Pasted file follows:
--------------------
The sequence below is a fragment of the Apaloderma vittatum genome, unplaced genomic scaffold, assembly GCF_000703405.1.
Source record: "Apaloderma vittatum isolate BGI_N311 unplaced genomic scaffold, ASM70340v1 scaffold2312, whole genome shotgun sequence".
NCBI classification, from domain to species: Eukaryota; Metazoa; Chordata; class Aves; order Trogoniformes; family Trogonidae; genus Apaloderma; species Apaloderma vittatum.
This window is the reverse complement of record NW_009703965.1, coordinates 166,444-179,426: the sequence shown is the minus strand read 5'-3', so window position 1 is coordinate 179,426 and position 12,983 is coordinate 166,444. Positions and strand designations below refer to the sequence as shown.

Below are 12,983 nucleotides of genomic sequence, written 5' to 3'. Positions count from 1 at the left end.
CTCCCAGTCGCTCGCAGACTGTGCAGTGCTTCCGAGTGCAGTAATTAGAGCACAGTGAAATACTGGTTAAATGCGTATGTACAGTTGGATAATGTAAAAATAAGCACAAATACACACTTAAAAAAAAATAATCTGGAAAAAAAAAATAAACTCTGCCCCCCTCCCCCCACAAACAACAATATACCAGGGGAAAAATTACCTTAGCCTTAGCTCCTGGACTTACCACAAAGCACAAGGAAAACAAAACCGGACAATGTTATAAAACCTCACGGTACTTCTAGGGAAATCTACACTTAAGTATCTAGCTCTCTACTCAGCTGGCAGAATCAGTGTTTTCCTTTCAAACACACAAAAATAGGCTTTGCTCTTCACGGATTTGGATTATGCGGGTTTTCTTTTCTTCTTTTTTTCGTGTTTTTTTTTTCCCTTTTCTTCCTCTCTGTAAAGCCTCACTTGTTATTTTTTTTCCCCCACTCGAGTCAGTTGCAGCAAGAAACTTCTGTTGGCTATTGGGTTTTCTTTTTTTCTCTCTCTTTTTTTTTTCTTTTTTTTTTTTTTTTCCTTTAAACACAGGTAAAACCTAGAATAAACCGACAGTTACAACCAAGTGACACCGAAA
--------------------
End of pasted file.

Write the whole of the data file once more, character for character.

The sequence below is a fragment of the Apaloderma vittatum genome, unplaced genomic scaffold, assembly GCF_000703405.1.
Source record: "Apaloderma vittatum isolate BGI_N311 unplaced genomic scaffold, ASM70340v1 scaffold2312, whole genome shotgun sequence".
NCBI classification, from domain to species: Eukaryota; Metazoa; Chordata; class Aves; order Trogoniformes; family Trogonidae; genus Apaloderma; species Apaloderma vittatum.
This window is the reverse complement of record NW_009703965.1, coordinates 166,444-179,426: the sequence shown is the minus strand read 5'-3', so window position 1 is coordinate 179,426 and position 12,983 is coordinate 166,444. Positions and strand designations below refer to the sequence as shown.

Below are 12,983 nucleotides of genomic sequence, written 5' to 3'. Positions count from 1 at the left end.
CTCCCAGTCGCTCGCAGACTGTGCAGTGCTTCCGAGTGCAGTAATTAGAGCACAGTGAAATACTGGTTAAATGCGTATGTACAGTTGGATAATGTAAAAATAAGCACAAATACACACTTAAAAAAAAATAATCTGGAAAAAAAAAATAAACTCTGCCCCCCTCCCCCCACAAACAACAATATACCAGGGGAAAAATTACCTTAGCCTTAGCTCCTGGACTTACCACAAAGCACAAGGAAAACAAAACCGGACAATGTTATAAAACCTCACGGTACTTCTAGGGAAATCTACACTTAAGTATCTAGCTCTCTACTCAGCTGGCAGAATCAGTGTTTTCCTTTCAAACACACAAAAATAGGCTTTGCTCTTCACGGATTTGGATTATGCGGGTTTTCTTTTCTTCTTTTTTTCGTGTTTTTTTTTTCCCTTTTCTTCCTCTCTGTAAAGCCTCACTTGTTATTTTTTTTCCCCCACTCGAGTCAGTTGCAGCAAGAAACTTCTGTTGGCTATTGGGTTTTCTTTTTTTCTCTCTCTTTTTTTTTTCTTTTTTTTTTTTTTTTCCTTTAAACACAGGTAAAACCTAGAATAAACCGACAGTTACAACCAAGTGACACCGAAA